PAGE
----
Ontario Provincial Police arrest 64 suspects in child sexual exploitation investigation

Ontario Provincial Police say 64 suspects face a total of 348 charges in connection with a series of province-wide child sexual exploitation investigations.

The arrests were announced at a news conference in Scarborough on Wednesday morning as officers provided more details about a multi-jurisdictional investigation, dubbed Project Aquatics.

According to police, the case began in February 2024 and included 129 separate investigations across Ontario related to online sexual abuse material.

Detective-Sgt. Tim Brown told reporters Wednesday that 34 child victims were identified as part of the investigation. Police noted that as a result of Project Aquatics, another 30 children were “safeguarded,” which Brown defined as removing children from “a dangerous position” where they could “be offended.”

As part of the investigation, more than 600 digital devices were seized, police said.

“It ranged from teenagers to seniors to people who were arrested,” Brown said. “We find criminals throughout the province, in all walks of life and at all ages.”

Police allege that in one case, an individual set up a meeting with undercover investigators with the intention of meeting a child for sexual purposes. Another suspect, police said, was in possession of approximately 21 terabytes of data containing child sexual abuse material.

Toronto police told CP24 that 13 of the suspects were arrested in the city and now face a combined 69 criminal charges.

Most of the investigation, Brown said, was “reactive,” with investigators responding to complaints from different electronic service providers.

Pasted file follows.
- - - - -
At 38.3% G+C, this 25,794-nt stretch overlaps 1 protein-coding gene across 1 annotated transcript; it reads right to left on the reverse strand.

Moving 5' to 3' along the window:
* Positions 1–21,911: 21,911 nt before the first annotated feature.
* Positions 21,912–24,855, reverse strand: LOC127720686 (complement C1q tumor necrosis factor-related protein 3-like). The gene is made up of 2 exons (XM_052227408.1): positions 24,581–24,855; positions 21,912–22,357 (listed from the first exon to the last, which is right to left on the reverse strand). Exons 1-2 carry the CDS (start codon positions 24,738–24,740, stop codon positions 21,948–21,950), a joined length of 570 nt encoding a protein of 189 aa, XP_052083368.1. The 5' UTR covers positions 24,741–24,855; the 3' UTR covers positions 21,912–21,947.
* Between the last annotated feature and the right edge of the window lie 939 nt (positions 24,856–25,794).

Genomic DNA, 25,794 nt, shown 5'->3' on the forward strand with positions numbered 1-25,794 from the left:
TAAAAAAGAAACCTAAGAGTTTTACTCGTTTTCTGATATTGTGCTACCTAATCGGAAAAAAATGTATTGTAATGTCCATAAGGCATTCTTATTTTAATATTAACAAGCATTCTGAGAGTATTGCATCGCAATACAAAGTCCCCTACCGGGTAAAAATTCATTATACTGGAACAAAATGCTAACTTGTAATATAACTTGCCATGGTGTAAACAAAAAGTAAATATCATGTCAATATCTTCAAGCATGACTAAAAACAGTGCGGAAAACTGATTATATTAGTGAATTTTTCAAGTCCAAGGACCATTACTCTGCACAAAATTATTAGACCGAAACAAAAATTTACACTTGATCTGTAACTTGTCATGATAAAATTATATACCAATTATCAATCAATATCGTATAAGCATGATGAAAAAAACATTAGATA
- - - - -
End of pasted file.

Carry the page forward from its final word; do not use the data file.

“We are working tirelessly to continually put pressure on those who seek to harm our children,” Brown told reporters. “These dangers are not limited to the dark corners of the Internet. Predators go where children go.”

Signy Arnason, associate executive director of the Canadian Center for Child Protection, said Cybertip.ca, Canada’s hotline for reporting child sexual abuse and exploitation online, receives between 2,000 and 3,000 reports a month.

“Through our work, we have observed growing networks of adults with problematic sexual interests in children. “These online communities share sexual child abuse material and encourage each other to share tactics including how-to manuals,” she said.

“They normalize sexual abuse and child exploitation. Many within these communities become obsessed with certain victims, attempt to locate them, and even stalk them into adulthood. “Environments like the dark web fester and facilitate this behavior, and AI-generated images have tipped the scales in a problem that is already epidemic in size.”

Arnason said the number of suggestions involving AI-generated images has skyrocketed in Canada in recent years.

“There are two sides to that equation. There is one where criminals are looking for tools to take existing child sexual abuse material and create an AI-generated image. “You can only imagine the nightmare for those victims… now there are actually new abusive images of them,” she said.

“The second layer is the naked AI generators that young people hold in their hands and think it’s fun to produce an AI-generated image of a child at school. “That problem has exploded and we are dealing with schools across the country where they suddenly have this problem… We know this is incredibly traumatizing and detrimental to young people in particular.”

He noted that more government measures and regulations are needed to address the situation.

“We know that police across Canada cannot keep up. And hotlines around the world… are inundated with reports involving concerns about child sexual abuse material, as well as online sexual violence against young people,” she said.

“This issue requires commitment from a multitude of sectors; law enforcement, governments, online platforms, educators, parents and organizations like ours are critical in this fight. But more must be done.”

He added that technology companies must also do more to help protect children.

“We must approach protecting children online with the same vigor with which we have rightfully committed to protecting children offline. “Tech companies have wielded too much power, for profit, at the expense of children and long gone are the days when companies were expected to prioritize child safety through voluntary actions,” he stated.

“Prevention of uploads, expedited removal of child sexual abuse material, and appropriate moderation and training are equally critical elements in the fight against online exploitation and abuse of children.”

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